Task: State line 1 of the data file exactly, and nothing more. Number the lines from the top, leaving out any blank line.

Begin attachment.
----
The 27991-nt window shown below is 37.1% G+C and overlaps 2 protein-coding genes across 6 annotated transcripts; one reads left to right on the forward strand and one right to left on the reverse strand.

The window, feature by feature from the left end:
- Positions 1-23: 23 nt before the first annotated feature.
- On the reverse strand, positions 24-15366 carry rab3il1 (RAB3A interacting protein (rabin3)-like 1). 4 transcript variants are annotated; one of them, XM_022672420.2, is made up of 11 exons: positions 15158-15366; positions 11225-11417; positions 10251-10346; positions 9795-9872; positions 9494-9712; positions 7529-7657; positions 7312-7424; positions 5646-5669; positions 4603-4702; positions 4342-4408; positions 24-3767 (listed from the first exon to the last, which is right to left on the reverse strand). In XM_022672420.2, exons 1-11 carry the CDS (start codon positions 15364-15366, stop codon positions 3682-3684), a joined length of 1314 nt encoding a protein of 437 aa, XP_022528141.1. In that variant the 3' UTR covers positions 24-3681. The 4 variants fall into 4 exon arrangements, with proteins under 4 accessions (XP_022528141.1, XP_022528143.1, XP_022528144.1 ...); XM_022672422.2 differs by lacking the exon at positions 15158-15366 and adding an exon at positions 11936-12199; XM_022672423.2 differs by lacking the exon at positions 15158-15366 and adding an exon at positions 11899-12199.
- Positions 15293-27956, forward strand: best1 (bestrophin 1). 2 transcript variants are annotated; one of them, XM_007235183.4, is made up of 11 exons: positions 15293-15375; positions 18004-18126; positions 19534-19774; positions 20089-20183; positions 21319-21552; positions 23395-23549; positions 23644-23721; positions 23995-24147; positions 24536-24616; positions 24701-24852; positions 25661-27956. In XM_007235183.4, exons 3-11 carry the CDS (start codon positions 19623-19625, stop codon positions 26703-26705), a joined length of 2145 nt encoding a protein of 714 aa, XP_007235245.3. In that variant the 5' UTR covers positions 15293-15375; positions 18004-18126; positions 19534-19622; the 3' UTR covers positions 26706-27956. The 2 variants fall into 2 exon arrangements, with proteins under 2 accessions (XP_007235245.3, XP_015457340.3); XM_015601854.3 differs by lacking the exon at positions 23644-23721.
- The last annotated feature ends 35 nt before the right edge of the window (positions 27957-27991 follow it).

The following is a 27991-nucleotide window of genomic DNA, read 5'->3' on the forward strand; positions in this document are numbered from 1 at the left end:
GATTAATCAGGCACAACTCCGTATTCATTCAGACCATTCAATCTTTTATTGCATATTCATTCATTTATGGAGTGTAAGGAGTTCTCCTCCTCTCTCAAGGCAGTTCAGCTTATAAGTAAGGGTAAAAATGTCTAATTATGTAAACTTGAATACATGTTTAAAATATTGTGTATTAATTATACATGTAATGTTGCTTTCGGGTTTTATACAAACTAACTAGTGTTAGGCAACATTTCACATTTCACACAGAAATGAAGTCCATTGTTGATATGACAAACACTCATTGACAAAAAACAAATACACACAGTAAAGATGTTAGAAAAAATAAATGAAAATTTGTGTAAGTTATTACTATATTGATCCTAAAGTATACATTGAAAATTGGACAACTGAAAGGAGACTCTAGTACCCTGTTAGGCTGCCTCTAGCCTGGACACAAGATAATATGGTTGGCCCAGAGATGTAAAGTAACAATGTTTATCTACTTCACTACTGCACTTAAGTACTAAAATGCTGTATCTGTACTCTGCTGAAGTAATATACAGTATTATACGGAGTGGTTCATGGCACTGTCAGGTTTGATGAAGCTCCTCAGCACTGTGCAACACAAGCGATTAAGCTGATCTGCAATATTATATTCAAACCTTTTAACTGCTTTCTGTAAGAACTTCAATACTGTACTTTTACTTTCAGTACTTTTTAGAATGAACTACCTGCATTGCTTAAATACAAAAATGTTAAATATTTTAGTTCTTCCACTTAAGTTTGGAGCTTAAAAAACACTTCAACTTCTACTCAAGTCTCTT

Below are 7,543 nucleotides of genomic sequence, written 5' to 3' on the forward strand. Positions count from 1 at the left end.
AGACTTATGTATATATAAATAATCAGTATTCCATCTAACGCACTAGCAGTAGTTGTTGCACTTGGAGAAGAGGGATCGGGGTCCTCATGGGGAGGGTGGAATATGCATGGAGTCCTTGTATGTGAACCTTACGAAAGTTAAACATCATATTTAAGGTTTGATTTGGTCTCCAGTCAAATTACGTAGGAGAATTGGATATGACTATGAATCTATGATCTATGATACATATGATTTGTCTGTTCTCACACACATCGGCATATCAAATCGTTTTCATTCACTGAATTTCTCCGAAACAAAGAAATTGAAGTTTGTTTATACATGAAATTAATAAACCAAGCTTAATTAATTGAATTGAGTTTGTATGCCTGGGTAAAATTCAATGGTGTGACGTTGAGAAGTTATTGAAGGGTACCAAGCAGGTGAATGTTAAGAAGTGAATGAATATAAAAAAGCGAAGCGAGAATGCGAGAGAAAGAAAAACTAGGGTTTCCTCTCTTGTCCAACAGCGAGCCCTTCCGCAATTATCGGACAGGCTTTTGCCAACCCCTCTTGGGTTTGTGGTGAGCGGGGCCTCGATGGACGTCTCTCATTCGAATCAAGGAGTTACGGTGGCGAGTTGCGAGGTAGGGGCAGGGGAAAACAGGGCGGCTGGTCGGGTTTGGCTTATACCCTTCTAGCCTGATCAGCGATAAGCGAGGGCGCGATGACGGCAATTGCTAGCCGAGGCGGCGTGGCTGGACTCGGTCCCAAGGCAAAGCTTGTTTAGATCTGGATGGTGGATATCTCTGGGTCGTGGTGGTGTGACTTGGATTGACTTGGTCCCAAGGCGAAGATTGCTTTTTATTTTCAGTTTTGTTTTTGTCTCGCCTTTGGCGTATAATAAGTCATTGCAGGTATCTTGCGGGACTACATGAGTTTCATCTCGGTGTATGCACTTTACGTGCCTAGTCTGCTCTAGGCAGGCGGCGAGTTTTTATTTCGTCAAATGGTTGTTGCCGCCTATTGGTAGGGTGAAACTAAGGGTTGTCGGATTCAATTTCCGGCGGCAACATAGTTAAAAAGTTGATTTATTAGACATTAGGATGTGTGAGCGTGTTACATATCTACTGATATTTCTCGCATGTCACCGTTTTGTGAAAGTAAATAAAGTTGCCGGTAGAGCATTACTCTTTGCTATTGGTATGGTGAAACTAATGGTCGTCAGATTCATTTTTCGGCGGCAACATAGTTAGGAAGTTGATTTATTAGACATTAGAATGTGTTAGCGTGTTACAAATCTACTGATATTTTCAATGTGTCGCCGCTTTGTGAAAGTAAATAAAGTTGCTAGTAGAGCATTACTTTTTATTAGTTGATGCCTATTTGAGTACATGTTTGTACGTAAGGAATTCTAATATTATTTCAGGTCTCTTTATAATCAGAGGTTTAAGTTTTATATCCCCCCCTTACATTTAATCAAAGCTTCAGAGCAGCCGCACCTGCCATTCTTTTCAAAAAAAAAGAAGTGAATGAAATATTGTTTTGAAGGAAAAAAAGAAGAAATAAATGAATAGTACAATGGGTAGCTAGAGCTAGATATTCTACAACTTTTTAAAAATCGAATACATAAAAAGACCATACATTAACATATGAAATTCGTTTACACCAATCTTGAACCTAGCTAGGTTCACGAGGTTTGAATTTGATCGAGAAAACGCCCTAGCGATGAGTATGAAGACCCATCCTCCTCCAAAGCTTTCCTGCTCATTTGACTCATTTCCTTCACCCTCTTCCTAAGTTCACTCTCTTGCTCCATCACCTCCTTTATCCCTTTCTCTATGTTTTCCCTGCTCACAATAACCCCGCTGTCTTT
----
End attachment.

The 27991-nt window shown below is 37.1% G+C and overlaps 2 protein-coding genes across 6 annotated transcripts; one reads left to right on the forward strand and one right to left on the reverse strand.